Power: In Praise of Sage

Long venerated as a potent curative, sage can be a musky, savage herb—but used properly, it is hauntingly aromatic, a familiar taste of fall.

By Margo True

Published on January 2, 2009

For a brief time last November, I thought sage had it in for me. I was enduring some legal troubles with my landlord, a meticulous autocrat who lived on the first floor of our town house, and as our dispute grew more disputatious, he began stepping up what had been an infrequent (and incongruously New Age) practice: the burning of sage, a centuries-old Native American ritual meant to purify a place and drive out bad spirits. Thick, pungent whiffs of the smoke would curl their way up into my third-floor apartment. Sage, I came to think, was not my friend. Sage wanted me gone.

This period of angst happily ended when, leafing through a book on herbs, I learned that the sage I'd known since childhood, the tapered, gray-green leaves that give turkey stuffing and pork sausages their woodsy fragrance and depth of flavor, had little to do with the substance my landlord was obsessively torching. He was burning sagebrush, Artemisia tridentata, commonly called big sage or desert sage. Most culinary sage is Salvia officinalis (also called common sage or garden sage), a member of the mint family native to southern Europe and Asia Minor—and is no relation, taxonomically speaking; it just smells similar.

Sage and I have been back on good terms ever since. I love the texture of its supple leaves, which can be as velvety as rabbits' ears. I often find myself rubbing them between my fingers before I start cooking, releasing their oddly savage smell—a sharp, feline, almost feral odor that springs from the oil glands at the base of each leaf hair. Thus, it's the fuzziest leaves—the ones I'm most tempted to pet—that smell and taste the wildest.

Raw sage is usually too intense to eat; you have to cook this herb to gentle it and bring forth its glory. The Italians, who are geniuses with sage, simmer it with white beans and garlic until the beans are tender and permeated with flavor; and when I eat the Italian classic called saltimbocca, it's obvious to me that the sage leaves—so bright in their meaty context of veal scaloppine and prosciutto—are the reason the dish is called "jump in the mouth". Sage has a bracing effect on rich dishes because its astringency cuts cleanly through fat and makes flavors dance. Chopped and simmered with mushrooms and cream, it makes a lively and succulent topping for thick slices of warm toast. Sage leaves inserted beneath the butter-rubbed skin of a capon before it's roasted will crisp themselves as the chicken cooks, adding a savory crunch to the flesh. And no other herb is as delectable as sage when fried, either in extra-virgin olive oil or in brown butter.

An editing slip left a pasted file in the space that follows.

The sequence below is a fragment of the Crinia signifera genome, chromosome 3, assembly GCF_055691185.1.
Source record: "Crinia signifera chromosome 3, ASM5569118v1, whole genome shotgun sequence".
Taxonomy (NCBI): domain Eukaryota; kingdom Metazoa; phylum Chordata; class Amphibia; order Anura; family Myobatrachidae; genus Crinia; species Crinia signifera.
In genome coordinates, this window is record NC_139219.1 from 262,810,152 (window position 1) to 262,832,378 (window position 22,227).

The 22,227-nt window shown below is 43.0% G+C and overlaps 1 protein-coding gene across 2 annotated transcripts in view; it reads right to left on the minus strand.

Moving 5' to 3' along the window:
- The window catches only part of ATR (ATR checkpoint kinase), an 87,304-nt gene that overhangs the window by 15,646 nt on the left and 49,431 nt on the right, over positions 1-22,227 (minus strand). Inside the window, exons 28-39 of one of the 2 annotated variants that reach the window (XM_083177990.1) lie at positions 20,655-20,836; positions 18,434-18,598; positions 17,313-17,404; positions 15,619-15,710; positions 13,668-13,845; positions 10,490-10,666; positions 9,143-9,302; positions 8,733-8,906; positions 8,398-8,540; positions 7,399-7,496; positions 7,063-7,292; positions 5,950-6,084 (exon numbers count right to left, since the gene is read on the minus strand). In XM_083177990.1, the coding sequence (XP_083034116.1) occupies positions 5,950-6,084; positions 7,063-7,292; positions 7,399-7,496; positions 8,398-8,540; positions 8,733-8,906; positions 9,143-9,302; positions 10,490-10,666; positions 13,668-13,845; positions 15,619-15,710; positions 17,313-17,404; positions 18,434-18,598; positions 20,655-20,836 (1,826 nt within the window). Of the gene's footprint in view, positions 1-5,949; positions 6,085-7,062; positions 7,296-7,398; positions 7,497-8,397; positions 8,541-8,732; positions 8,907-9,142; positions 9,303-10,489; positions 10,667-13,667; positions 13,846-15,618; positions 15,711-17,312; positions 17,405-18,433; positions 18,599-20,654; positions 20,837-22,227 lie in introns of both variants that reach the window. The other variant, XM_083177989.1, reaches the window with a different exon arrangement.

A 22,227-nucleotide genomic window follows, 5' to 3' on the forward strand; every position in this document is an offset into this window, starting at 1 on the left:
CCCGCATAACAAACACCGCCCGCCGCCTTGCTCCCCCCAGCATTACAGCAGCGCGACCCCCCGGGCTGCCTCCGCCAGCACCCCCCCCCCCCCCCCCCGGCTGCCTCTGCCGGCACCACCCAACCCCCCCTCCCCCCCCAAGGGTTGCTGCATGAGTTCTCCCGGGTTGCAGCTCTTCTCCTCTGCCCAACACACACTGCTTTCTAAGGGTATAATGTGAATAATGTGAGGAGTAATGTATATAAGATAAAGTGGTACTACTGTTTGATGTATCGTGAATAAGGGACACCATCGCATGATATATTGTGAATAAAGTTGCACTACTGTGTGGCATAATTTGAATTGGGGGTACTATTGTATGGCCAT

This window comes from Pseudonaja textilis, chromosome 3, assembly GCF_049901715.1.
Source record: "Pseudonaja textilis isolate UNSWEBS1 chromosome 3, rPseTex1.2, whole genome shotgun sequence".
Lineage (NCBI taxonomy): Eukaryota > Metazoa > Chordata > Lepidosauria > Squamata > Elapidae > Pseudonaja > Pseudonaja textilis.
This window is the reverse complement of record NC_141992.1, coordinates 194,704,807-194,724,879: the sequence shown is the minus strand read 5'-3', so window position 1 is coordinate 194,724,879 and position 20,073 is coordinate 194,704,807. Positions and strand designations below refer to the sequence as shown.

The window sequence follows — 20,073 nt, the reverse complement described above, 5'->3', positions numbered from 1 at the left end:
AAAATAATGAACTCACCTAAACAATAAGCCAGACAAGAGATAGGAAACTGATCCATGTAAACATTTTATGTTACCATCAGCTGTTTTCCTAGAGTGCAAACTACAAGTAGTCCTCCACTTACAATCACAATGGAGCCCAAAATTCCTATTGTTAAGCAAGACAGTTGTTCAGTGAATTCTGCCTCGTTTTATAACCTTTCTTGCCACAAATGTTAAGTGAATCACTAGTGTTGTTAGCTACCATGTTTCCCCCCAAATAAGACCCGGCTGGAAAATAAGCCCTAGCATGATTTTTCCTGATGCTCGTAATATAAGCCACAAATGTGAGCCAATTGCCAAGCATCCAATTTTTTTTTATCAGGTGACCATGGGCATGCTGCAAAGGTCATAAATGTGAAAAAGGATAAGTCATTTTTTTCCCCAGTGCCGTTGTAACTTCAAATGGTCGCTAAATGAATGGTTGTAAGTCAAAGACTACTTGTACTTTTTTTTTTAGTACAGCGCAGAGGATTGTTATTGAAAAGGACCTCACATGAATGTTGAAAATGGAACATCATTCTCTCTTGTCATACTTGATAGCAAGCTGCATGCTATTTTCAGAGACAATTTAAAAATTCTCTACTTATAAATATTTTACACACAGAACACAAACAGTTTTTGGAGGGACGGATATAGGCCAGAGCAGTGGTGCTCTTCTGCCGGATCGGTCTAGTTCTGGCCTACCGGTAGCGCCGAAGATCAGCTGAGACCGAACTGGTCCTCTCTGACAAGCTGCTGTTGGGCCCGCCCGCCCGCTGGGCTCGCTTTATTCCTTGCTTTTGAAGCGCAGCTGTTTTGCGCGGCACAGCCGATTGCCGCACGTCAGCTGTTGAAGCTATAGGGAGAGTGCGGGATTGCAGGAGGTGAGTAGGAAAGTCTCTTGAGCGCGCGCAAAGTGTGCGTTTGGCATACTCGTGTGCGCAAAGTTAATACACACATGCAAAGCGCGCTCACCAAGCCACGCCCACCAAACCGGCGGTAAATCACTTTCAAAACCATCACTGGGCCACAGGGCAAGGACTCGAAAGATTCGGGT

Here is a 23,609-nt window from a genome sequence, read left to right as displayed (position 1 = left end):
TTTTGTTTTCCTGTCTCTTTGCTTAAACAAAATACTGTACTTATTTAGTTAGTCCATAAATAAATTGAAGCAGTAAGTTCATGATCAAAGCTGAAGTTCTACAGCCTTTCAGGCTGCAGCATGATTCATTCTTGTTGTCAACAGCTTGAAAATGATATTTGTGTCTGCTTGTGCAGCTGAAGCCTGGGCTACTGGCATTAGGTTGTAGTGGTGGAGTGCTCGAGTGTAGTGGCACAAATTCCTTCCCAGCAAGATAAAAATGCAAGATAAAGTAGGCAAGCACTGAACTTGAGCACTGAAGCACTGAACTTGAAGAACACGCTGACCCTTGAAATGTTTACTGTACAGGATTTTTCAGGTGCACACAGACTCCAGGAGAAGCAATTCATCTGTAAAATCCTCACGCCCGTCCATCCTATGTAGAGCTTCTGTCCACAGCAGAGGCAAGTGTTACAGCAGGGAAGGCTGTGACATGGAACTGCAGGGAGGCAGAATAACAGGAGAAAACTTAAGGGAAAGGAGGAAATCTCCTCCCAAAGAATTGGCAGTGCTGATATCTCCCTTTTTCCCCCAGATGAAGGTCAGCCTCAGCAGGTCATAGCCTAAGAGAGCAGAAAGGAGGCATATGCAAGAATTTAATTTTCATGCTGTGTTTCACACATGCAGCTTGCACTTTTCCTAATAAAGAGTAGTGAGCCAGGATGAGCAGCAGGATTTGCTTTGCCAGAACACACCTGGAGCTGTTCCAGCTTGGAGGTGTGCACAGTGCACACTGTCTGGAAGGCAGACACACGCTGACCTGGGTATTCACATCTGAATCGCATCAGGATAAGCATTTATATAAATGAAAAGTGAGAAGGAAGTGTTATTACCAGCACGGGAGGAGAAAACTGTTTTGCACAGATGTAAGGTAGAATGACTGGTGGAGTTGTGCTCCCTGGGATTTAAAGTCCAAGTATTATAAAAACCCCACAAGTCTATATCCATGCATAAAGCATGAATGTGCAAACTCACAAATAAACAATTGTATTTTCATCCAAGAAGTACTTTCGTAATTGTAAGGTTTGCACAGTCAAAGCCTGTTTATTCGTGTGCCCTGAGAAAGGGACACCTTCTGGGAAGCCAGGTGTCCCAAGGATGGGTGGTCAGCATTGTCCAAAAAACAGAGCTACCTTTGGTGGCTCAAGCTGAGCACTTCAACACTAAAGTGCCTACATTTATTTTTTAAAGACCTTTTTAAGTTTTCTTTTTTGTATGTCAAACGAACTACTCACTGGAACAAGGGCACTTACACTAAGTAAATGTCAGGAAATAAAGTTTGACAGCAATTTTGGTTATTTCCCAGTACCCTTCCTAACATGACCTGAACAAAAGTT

The old warning about sage—that too much of it will make food taste bitter or medicinal—holds truer for dried sage, which tends to sit in spice racks for years, growing ever mustier. But in fact sage was long considered a medicine rather than a food. Its very name comes from the Latin salvus, meaning safe or healthy. The ancient Greeks and Romans purportedly used sage to treat an astonishingly wide range of ailments, including snakebite, epilepsy, worms, and memory loss; sage leaves were also applied to wounds as an antiseptic. Others in the ancient world thought it could soothe nervous disorders, heal broken bones, and enhance fertility. There was nothing, it seemed, that sage couldn't cure. In tenth-century Arabia, physicians even believed that sage had the power to extend life. Medieval Italians perhaps felt the same way, judging from a Latin proverb of the era: "Cur moriatur homo, cui salvia crescit in horto?" ("Why should a man die in whose garden sage grows?")

Sage had emerged as a presence in the kitchen by the time of the Middle Ages, when Europeans began munching sage fritters at the end of banquets to ease their burdened digestive systems. In America, sage was being cultivated as early as the 1630s, and it became so popular that, as recently as 1975, Joy of Cooking judged it to be "perhaps the best known and loved of all American seasonings". That was before basil and rosemary and other herbs began crowding the field.

But sage, majestic and potent, will always have a place of honor in my kitchen. And, as it's turned out, its aroma no longer has competition from below; several months ago, I moved. I'm miles from my old landlord, our dispute settled in my favor. These days the only sage that scents my house is the one cooking away on my stove.

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